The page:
President Donald Trump’s company said Friday it is exploring the sale of its landmark Washington hotel after nearly three years of ethics complaints and lawsuits accusing him of trying to profit off the presidency.
The Trump Organization says it will consider offers to buy out the 60-year lease on the Trump International Hotel, which since opening in late 2016 has become a magnet for lobbyists and diplomats looking to gain favor with the administration.
“People are objecting to us making so much money on the hotel and therefore we may be willing to sell,” said Eric Trump, an executive vice president of the Trump Organization. “Since we opened our doors, we have received tremendous interest in this hotel and as real-estate developers, we are always willing to explore our options.”
Business travel demand is slowing down, and many companies are tightening corporate travel budgets. In 2020, travel pricing is set to slow globally, according to data released by the Global Business Travel Association (GBTA) and travel management company CWT.
What’s driving the drop? “It all comes down to uncertainty, making consumers more cautious and businesses more likely to cancel travel,” according to Skift reporter Isaac Carey. However, even with tighter budgets, small and medium companies can’t ignore the value of in-person meetings. A face-to-face request is 34 times more successful than an email, per Harvard Business Review.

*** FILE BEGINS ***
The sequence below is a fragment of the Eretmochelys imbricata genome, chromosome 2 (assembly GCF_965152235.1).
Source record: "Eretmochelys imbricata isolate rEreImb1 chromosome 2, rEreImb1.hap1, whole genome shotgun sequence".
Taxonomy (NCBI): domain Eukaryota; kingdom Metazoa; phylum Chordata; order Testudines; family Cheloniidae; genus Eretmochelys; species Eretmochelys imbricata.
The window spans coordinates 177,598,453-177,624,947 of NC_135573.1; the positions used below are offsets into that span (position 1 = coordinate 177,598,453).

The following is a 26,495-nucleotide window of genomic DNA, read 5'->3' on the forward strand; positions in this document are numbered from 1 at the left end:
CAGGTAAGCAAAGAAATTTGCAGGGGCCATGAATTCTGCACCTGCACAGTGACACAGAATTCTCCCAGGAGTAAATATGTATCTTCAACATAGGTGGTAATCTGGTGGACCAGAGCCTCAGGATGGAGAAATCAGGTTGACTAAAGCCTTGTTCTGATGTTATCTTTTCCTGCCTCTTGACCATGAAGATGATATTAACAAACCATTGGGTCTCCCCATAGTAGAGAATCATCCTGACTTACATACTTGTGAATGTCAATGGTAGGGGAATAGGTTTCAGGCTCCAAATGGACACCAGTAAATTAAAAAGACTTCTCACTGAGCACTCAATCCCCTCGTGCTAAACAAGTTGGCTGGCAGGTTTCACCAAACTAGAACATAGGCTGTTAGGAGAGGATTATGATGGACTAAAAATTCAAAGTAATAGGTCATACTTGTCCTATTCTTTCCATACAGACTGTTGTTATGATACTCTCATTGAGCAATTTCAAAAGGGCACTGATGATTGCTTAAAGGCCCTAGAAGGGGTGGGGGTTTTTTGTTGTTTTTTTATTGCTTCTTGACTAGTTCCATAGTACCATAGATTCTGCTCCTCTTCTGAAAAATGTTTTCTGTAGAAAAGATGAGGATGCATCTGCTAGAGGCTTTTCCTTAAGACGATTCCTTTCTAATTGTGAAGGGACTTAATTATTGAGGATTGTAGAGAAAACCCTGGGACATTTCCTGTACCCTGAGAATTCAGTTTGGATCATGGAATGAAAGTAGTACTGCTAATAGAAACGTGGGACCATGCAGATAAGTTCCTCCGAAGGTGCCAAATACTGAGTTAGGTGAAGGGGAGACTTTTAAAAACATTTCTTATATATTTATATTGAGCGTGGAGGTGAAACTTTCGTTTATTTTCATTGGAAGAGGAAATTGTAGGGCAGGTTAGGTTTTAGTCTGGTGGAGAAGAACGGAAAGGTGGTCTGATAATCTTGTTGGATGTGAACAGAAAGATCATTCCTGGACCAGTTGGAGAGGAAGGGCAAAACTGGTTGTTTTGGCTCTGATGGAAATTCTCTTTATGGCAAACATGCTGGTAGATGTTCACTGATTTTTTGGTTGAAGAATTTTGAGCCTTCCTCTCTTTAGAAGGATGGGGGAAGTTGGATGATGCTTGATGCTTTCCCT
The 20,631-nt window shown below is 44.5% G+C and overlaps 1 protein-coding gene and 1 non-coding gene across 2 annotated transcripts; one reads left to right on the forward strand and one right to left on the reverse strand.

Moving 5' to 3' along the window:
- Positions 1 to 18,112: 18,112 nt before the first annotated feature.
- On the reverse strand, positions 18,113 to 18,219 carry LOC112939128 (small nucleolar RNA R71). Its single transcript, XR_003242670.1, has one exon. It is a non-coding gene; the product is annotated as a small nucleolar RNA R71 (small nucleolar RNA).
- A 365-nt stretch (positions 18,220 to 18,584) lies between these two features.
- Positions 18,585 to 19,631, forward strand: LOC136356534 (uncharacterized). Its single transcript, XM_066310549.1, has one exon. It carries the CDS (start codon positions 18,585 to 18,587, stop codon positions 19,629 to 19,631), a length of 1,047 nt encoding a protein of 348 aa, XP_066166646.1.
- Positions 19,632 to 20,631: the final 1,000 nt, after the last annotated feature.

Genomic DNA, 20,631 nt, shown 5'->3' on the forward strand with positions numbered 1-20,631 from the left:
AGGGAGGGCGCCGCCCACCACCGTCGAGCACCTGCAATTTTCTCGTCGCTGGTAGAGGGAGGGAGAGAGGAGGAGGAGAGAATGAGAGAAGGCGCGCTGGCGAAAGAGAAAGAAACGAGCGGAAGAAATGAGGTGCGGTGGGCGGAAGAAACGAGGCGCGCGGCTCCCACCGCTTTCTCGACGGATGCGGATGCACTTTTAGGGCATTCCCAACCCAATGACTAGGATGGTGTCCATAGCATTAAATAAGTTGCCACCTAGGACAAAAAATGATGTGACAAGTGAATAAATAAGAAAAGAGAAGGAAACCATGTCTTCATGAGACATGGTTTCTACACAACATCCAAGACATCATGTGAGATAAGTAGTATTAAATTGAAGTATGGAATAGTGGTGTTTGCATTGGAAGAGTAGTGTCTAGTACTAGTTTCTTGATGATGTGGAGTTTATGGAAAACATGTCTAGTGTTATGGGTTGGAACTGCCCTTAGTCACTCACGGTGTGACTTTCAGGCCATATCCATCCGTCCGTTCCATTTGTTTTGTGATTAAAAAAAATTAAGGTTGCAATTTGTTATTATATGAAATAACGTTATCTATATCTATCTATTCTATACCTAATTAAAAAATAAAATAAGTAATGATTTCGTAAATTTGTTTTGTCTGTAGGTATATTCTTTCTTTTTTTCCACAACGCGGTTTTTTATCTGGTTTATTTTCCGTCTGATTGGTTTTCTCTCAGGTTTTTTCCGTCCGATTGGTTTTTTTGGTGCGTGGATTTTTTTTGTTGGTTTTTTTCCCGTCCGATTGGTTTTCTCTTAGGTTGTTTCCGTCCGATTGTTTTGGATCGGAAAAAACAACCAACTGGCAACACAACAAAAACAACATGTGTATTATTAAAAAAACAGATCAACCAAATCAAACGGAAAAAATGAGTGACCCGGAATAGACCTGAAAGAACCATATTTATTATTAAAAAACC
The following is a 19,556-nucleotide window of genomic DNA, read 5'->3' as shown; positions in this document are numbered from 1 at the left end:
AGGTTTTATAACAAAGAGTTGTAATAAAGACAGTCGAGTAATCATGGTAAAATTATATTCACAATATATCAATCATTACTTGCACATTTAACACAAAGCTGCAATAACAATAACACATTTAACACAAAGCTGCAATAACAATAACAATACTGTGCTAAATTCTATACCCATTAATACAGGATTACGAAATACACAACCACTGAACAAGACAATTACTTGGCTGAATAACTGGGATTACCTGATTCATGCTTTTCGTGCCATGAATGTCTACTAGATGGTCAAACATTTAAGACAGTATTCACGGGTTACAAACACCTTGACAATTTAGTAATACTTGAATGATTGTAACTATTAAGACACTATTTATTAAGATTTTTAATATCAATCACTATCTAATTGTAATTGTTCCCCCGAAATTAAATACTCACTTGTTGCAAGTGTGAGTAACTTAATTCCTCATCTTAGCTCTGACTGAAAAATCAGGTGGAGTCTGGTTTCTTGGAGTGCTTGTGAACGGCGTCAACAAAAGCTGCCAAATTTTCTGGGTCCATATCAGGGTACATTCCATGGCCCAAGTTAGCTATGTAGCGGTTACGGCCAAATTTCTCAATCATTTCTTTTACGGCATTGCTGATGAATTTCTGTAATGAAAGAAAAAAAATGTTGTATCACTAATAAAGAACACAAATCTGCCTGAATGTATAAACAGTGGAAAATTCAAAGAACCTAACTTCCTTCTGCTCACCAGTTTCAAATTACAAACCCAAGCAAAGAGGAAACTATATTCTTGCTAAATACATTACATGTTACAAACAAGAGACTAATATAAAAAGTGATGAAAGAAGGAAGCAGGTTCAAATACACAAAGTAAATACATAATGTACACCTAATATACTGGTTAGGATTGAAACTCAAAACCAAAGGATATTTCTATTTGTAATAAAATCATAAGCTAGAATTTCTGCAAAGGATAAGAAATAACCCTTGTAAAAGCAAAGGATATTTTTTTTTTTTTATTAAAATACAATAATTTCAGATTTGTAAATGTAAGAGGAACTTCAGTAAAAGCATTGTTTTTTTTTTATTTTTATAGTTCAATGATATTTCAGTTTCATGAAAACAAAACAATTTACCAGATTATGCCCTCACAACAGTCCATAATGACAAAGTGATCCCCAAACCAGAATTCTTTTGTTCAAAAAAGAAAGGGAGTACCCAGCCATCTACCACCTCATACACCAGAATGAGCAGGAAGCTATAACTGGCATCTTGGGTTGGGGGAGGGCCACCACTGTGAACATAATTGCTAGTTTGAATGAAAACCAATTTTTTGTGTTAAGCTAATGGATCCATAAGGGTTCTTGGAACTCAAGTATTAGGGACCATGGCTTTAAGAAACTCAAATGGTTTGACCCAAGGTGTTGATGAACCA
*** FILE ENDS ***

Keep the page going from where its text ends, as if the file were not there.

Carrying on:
For small and medium-sized enterprises (SMEs), the landscape presents a challenge. But with the right kind of corporate travel partner, SMEs can continue to travel as much or more without increasing costs and while maximizing the benefits of in-person meetings.
Travel Beyond Plastics is a groundbreaking new Skift series about the travel industry’s addiction to plastics and what happens when companies and travelers try to kick this unsustainable habit.
Marriott said in August that it would replace little bottles of shampoo, conditioner, and bath gel with bigger bottles.
Intercontinental Hotel Group, whose brands include Intercontinental, Crown Plaza, and Holiday Inn, announced a similar step in July, affecting nearly 850,000 hotel rooms.
But at the Parkview Historic Hotel, next to Audubon Park in New Orleans, owner Liz Creel said reducing plastics isn’t so simple.
“It is a huge challenge for a small hotel operator,” Creel said. “The broader issue for me is finding the balance.”
You might think that customers of boutique hotels like the Parkview or patrons of small hotel groups would be the most interested in reducing plastics use. Indeed, IHG cited demand from hotel guests as a key reason why it’s eliminating individual bottles.
But many of her travelers are not pushing for change, Creel said.
“The tricky thing is that guests often don’t want to be responsible when they travel,” she said. “They do the right thing at home, but on vacation, they want to be on vacation.”
The Parkview Hotel in New Orleans. Photo: Parkview.
Yet hotel companies want to be seen as doing the right thing too.